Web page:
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Tuesday, April 07, 2020

A musician,a poet and a budding communist leader

Sudipta Gupta,SFI activist who died in custody,was a young man with many interests

Written by Arshad Ali | Kolkata | Published: April 16, 2013 12:15:57 am

As children,Sudipta Gupta and his sister would go to sleep listening to their father playing the violin. After the sister’s marriage,father and son would sit for violin sessions in the evening,two men deeply in love with music,with Sudipta a tabla player of repute. Since the death of Sudipta,23,in police custody last fortnight following an SFI demonstration,his father has continued the music sessions,now solo,but the only way he can give vent to his grief.

Pranab Gupta,retired from the National Atlas & Thematic Mapping Organisation,plays the Rabindrasangeet tunes that his son would sing at adda sessions. Memories of another of his favourites now haunt his friends: Jamaica Farewell,especially the verse,“But I am sad to say I am on my way,won’t be back for many a day.”

Music was one of many interests. In his diary are poems that show him as a thinker; these are about conversations with himself as he tried to deal with conflicting questions. On the bookshelf of his room are works on Marxism,including those by Lenin,the biographies of communist leaders,and a Bengali translation of Gorky’s Mother. Sudipta lost his mother,to whom he had been very close,a little over a year ago. Contrasting with these books are works on Ramakrishna Paramahansa,which friends say show that however committed he may have been to communism,he did not let that interfere with his other values.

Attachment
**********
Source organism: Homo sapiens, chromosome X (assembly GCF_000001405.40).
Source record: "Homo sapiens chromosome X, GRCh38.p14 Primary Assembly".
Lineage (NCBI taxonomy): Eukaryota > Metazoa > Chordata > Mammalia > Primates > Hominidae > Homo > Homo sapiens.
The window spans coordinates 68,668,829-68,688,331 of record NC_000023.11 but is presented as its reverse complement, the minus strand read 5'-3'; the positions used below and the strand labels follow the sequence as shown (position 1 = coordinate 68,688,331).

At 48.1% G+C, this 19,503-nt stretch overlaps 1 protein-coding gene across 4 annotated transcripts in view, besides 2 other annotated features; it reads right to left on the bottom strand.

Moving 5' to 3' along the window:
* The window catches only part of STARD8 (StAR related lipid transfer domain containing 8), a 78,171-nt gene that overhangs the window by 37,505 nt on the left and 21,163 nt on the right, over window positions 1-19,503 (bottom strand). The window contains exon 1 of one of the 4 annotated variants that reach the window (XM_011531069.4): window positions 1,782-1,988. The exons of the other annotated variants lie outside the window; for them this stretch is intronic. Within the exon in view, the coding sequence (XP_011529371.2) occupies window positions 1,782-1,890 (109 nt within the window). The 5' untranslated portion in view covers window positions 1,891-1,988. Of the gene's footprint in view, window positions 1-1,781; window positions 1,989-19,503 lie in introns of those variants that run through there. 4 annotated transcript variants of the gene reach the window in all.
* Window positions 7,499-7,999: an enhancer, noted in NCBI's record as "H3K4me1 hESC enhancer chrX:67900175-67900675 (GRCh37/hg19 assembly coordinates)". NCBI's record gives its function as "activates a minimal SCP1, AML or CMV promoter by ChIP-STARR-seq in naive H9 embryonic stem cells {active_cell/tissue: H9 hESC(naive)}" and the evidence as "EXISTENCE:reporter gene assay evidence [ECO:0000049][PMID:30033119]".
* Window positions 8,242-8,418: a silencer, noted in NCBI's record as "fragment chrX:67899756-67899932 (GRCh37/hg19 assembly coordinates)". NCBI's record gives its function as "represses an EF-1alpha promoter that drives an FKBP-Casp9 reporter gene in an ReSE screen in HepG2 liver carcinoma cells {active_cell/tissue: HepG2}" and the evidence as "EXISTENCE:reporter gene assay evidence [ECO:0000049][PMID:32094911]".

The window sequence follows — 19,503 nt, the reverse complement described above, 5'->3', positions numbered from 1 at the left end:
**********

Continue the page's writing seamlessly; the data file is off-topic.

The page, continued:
Ritabrata Banerjee,SFI national secretary,first noticed him two years ago,chanting slogans. “I asked who that young boy was and found out he was a state committee member,which was an achievement at such a young age,” Banerjee says. “Later,we met several times,and I got to know him better.”

Sudipta,who studied political science,was also a budding leader,though he appeared shy. “He would take the ribbing he faced with a smile,yet he was a motivation for thousands in a gathering; he would speak about what their roles as students should be,” says a family friend.

As a musician,friends say,he never turned down a request to sing a song. “He was always polite and because he was well-read he would back his arguments his logic and quotes from the learned,” says Partha,a close friend and fellow worker.

His father couldn’t even bring himself to attend his last rites. “I lost my wife a little over a year ago. I often burnt my fingers cooking for Sudipta,” Gupta says.

Sudipta would often return home late from meetings,he recalls,and he would wait anxiously at their home in Garia,Kolkata. “I used to tell him,‘Look at the road. No one else is there. Why do you have to do this to your old father?’ He would say nothing,just smile and go inside,” Gupta says.

“I am a retired man but a very hurt father,” he adds. “I will go to the Supreme Court for justice.”

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